So if the greatest player in the world has holes in his pattern recognition, we don't need to feel bad about our quick loss in an online game on ICC right? It was a simul but still I'd expect the best player in the world to have seen this ;-)

Fantastic miss in the Icelandic League last year

GM Helgi Olafsson had white for the Vestmannaeyjar team (which I now play for) against the team of Fjolnir's Faruk Tairi from Sweden. He just played 32.Ng7?? which looks good, attacks g6 and he indeed won after 32...g5? 33.Bxd4 etc. He would have been in for a huge shock had black found a strong move in the diagrammed position.

As an amusing anecdote, it was more of a shock that the chessboard got hit with a snowball! Some annoying kid entered the hall and randomly threw a snowball into the crowd of about 400+ chessplayers and randomly hit this game!


This might have been more of a shock than the snowball had Faruk found this move! White probably just loses in all lines.

33.Qxg5 is met with 33...Ra1+ and 34...Nxf3+ winning the queen and...
33.Bxg5 Rc2+ 34.Kd1 (34.Kb1 a2+ 35.Ka1 Nb3#) a2 -+

Tuesday, January 4, 2011

Wonderful fortress study by Troitsky

I really like beautiful endgame studies. For me studying endgame studies can be beneficial. Studies often demonstrate the power and limitations of pieces in very pure form and also it can't be bad for the imagination to go through many of these.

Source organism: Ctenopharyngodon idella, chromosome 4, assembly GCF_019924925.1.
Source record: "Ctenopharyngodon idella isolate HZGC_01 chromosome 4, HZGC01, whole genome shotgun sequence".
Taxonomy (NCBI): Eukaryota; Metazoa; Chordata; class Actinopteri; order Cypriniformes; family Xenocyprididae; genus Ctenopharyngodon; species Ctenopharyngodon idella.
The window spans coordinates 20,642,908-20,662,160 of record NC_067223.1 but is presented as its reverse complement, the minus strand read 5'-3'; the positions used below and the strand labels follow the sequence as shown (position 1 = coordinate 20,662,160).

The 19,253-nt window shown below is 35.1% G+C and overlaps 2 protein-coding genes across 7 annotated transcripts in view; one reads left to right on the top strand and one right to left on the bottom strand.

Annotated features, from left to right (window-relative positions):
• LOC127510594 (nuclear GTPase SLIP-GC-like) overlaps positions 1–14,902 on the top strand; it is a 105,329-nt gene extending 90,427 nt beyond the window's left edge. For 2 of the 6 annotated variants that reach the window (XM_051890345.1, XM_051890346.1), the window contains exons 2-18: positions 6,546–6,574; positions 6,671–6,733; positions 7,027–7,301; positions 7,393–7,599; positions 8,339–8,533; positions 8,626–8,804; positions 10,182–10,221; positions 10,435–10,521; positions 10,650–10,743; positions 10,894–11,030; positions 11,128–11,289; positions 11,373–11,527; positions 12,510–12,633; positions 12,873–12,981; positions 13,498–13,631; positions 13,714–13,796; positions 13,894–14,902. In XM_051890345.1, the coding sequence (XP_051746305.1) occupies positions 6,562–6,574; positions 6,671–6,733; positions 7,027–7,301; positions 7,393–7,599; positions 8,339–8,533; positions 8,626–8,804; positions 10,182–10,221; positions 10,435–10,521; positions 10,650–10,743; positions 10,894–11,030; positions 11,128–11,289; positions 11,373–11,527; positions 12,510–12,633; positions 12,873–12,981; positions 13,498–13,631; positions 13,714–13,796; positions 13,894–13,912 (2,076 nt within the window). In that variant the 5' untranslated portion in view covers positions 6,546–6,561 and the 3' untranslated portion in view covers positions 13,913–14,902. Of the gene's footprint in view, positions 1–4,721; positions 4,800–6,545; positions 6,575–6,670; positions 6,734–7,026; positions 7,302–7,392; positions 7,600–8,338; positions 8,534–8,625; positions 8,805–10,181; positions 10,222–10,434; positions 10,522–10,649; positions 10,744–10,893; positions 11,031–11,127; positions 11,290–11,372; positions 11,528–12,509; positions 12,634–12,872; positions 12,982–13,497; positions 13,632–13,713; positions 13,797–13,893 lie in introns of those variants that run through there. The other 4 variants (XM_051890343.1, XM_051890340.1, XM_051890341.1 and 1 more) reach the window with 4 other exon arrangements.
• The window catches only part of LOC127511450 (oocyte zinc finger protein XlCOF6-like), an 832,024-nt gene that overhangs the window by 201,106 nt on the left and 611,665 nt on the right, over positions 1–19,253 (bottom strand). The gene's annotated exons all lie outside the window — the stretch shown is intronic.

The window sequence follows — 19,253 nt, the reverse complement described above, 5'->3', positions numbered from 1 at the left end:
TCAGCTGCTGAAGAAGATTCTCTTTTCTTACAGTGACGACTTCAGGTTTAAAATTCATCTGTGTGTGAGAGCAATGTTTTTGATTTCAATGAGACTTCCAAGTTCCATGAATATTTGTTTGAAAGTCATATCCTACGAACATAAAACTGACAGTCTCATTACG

Troitsky is one of the best known study composers of all time. In this study white seems to be in deep trouble since his knight is attacked and there doesn't seem to be a good way to stop the pawn...

Don't  worry though, we'll just let the d-pawn do it's best!

1.Nc6! d3
Otherwise the knight should get to the pawn, it only needs to sacrifice itself since we have the wrong rook's pawn and black can't win that
2.Nxa7 d2
3.Nb5 d1=Q
What the hell? We just allowed black to make a new queen and now we attack it with a wimpy little knight and black can even move the queen and give us a check? Is there a solution or is this an early April Fool's joke??

What do you think??

Monday, January 3, 2011

Find the strongest move

What's the absolute best continuation for white here.......and the most crowdpleasing ;-)

Sunday, January 2, 2011

New video posted on

I recently posted my first game in the 5-minute pool on ICC. Usually I post 5-minute games from ICC on and PlayChess games on the YouTube channel. In this game I have the black pieces against Grandmaster Botvirosian in a Symmetrical English.

Also I thought that the game Short-Vallejo from Reggio Emilia was interesting for French players. The Brazilian lover of the French Defence, Rateodoro has analyzed this video on You can find this game here: